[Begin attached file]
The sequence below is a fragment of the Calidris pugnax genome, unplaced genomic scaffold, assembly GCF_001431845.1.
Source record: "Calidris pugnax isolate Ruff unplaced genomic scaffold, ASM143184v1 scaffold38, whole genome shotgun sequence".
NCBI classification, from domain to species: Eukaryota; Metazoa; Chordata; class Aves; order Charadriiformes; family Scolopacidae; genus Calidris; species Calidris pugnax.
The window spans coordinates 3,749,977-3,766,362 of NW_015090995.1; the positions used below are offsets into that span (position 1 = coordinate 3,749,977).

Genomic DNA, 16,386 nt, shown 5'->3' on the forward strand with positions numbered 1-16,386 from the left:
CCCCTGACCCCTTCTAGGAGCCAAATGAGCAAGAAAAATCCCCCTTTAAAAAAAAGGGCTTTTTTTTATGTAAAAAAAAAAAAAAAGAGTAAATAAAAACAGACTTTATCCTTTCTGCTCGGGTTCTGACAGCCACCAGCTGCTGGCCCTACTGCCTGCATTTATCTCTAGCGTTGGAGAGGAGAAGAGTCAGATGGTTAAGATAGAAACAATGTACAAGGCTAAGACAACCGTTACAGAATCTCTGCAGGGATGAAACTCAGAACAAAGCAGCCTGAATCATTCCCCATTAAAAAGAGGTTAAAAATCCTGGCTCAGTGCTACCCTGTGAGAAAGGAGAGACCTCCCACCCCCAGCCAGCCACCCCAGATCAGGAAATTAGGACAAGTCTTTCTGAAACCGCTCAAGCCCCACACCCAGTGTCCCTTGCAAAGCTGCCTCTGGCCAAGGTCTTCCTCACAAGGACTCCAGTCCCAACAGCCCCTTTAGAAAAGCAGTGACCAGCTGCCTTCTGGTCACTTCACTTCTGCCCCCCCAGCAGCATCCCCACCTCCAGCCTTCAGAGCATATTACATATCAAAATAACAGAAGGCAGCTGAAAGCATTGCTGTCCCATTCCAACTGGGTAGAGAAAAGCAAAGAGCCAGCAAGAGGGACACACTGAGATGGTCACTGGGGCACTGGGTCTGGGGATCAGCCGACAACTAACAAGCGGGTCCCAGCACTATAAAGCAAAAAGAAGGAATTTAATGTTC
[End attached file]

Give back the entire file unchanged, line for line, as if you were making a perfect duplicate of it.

The sequence below is a fragment of the Calidris pugnax genome, unplaced genomic scaffold, assembly GCF_001431845.1.
Source record: "Calidris pugnax isolate Ruff unplaced genomic scaffold, ASM143184v1 scaffold38, whole genome shotgun sequence".
NCBI classification, from domain to species: Eukaryota; Metazoa; Chordata; class Aves; order Charadriiformes; family Scolopacidae; genus Calidris; species Calidris pugnax.
The window spans coordinates 3,749,977-3,766,362 of NW_015090995.1; the positions used below are offsets into that span (position 1 = coordinate 3,749,977).

Genomic DNA, 16,386 nt, shown 5'->3' on the forward strand with positions numbered 1-16,386 from the left:
CCCCTGACCCCTTCTAGGAGCCAAATGAGCAAGAAAAATCCCCCTTTAAAAAAAAGGGCTTTTTTTTATGTAAAAAAAAAAAAAAAGAGTAAATAAAAACAGACTTTATCCTTTCTGCTCGGGTTCTGACAGCCACCAGCTGCTGGCCCTACTGCCTGCATTTATCTCTAGCGTTGGAGAGGAGAAGAGTCAGATGGTTAAGATAGAAACAATGTACAAGGCTAAGACAACCGTTACAGAATCTCTGCAGGGATGAAACTCAGAACAAAGCAGCCTGAATCATTCCCCATTAAAAAGAGGTTAAAAATCCTGGCTCAGTGCTACCCTGTGAGAAAGGAGAGACCTCCCACCCCCAGCCAGCCACCCCAGATCAGGAAATTAGGACAAGTCTTTCTGAAACCGCTCAAGCCCCACACCCAGTGTCCCTTGCAAAGCTGCCTCTGGCCAAGGTCTTCCTCACAAGGACTCCAGTCCCAACAGCCCCTTTAGAAAAGCAGTGACCAGCTGCCTTCTGGTCACTTCACTTCTGCCCCCCCAGCAGCATCCCCACCTCCAGCCTTCAGAGCATATTACATATCAAAATAACAGAAGGCAGCTGAAAGCATTGCTGTCCCATTCCAACTGGGTAGAGAAAAGCAAAGAGCCAGCAAGAGGGACACACTGAGATGGTCACTGGGGCACTGGGTCTGGGGATCAGCCGACAACTAACAAGCGGGTCCCAGCACTATAAAGCAAAAAGAAGGAATTTAATGTTC